Until that phone call came, I had been unwilling to extract myself from the idea of becoming a writer, fourteen years in the making. By most measures, I had become the kind of person I wanted to become. During college, I started working at a middling literary magazine as an unpaid copy editor. After graduation, I assumed the role of the sub-editor before rising to fiction editor after the position became vacant. The job involved getting pitches, going through the slush pile, and hours of networking at book launches, reading parties, and personal gatherings. Little by little, I had embodied the kind of worldly persona I aspired to. I now spoke like the characters I wrote—gone without trace were the sharp bark and yo-yoing intonation of my accented English. I occasionally scored an invite to a lunch at a place in the Tribeca or some art gallery opening thronging with women and men drinking wine and munching on hors d’oeuvres—if I closed my eyes, they could almost pass for the fictional parties that so enthralled me in my youth. I could effortlessly toss around names of editors, publishers, and rising literary stars as though I knew them personally. Yet, in the weekends or before dawn, I would sit at my desk in my one-room apartment with its stained walls and pretend to write, only to draw up nothing. The blank document with the blinking cursor was terrifying. What prose I could get onto the page was forced and unnatural. All my adult life had happened in a foreign country where I was a stranger. To be true to that social experience was to write about things that I had refused to embrace—not the wider world, but the smaller, more confined world that I came from which did not exist on the pages of literature. But, I was adamant or almost obsessed with writing about the world I now lived in. To write about the claustrophobia and humanity of the island I grew up in was to acknowledge my inability to become part of the New York cultural milieu. I witnessed the artifice of my own charade, but could not and did not write about it. The gap between the woman and the writer grew.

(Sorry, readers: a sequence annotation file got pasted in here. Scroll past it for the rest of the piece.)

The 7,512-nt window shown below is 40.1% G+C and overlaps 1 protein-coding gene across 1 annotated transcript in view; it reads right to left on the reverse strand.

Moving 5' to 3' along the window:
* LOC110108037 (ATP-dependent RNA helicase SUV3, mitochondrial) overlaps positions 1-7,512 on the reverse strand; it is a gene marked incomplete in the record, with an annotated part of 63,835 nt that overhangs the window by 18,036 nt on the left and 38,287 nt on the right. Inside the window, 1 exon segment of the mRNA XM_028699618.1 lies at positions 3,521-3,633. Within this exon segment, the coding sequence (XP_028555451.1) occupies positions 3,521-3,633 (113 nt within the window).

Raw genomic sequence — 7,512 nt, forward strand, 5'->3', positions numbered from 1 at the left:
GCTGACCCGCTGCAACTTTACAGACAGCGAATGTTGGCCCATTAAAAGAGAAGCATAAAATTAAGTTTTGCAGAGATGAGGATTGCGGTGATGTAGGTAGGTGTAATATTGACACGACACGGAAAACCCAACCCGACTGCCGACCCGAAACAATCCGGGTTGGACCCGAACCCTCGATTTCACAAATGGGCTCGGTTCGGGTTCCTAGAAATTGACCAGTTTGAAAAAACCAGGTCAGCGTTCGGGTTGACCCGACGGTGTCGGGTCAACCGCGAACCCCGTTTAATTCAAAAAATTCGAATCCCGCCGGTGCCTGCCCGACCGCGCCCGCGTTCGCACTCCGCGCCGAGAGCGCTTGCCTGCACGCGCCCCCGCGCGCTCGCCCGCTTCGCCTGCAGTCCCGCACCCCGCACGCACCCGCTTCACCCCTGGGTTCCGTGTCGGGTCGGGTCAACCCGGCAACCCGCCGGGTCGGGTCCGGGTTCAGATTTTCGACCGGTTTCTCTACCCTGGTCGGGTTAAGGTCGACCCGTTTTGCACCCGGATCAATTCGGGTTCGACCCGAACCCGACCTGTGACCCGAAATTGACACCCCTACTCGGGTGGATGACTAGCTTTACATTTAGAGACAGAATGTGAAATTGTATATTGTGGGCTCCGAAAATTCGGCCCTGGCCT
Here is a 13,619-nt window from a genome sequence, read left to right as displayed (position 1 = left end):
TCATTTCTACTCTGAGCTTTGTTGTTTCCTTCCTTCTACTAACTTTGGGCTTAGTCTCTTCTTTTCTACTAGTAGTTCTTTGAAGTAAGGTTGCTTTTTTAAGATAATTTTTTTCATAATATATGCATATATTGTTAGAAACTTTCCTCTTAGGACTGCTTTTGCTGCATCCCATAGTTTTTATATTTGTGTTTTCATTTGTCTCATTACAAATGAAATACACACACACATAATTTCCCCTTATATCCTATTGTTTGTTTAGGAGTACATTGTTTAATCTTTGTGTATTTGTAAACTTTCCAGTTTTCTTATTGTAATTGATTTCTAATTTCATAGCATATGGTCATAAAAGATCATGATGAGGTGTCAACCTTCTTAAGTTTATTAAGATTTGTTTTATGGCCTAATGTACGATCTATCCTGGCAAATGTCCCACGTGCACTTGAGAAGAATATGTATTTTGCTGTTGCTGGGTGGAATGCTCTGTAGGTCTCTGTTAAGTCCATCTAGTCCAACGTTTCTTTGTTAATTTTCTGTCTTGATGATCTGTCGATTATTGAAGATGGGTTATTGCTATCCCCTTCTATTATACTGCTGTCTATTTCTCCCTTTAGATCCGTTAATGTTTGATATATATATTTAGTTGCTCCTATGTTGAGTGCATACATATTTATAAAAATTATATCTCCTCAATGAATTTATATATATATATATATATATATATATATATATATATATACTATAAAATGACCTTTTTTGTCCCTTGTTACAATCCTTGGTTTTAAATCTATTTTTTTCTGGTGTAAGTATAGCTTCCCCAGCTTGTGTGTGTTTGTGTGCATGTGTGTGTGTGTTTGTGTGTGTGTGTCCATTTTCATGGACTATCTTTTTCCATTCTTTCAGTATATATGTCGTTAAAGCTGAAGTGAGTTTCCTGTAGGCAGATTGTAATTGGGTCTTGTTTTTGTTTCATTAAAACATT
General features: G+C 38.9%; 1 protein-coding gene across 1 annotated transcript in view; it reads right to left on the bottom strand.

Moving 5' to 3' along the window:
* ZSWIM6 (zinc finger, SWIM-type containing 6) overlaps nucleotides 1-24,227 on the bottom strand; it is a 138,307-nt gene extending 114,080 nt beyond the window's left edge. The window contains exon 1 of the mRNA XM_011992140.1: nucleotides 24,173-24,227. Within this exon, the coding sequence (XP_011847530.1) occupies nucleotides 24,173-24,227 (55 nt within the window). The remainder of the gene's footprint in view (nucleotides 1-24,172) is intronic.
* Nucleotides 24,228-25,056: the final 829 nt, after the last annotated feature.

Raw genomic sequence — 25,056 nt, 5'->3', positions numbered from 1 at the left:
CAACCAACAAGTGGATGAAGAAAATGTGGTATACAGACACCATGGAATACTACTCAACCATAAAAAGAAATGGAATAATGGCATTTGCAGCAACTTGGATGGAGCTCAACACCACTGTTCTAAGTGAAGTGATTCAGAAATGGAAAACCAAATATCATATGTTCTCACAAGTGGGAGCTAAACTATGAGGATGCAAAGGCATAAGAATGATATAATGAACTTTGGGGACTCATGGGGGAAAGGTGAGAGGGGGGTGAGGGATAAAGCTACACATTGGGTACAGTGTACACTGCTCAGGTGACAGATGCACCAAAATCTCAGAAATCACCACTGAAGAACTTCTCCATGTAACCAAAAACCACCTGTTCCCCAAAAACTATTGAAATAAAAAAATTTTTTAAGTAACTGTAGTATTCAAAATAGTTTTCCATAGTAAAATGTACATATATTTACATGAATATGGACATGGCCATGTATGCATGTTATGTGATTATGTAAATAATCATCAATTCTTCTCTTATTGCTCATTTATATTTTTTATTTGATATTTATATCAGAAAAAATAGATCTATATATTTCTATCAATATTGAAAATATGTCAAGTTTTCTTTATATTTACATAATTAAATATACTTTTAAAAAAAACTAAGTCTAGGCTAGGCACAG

The dread of failure plagued me. I purged all remnants of unsophisticated Asia from my life. My mother would call me once in a while to tell me about Popo, Still running her pharmacy, rain or shine… Bought three new tins of tea… Celebrated her eightieth… She misses you.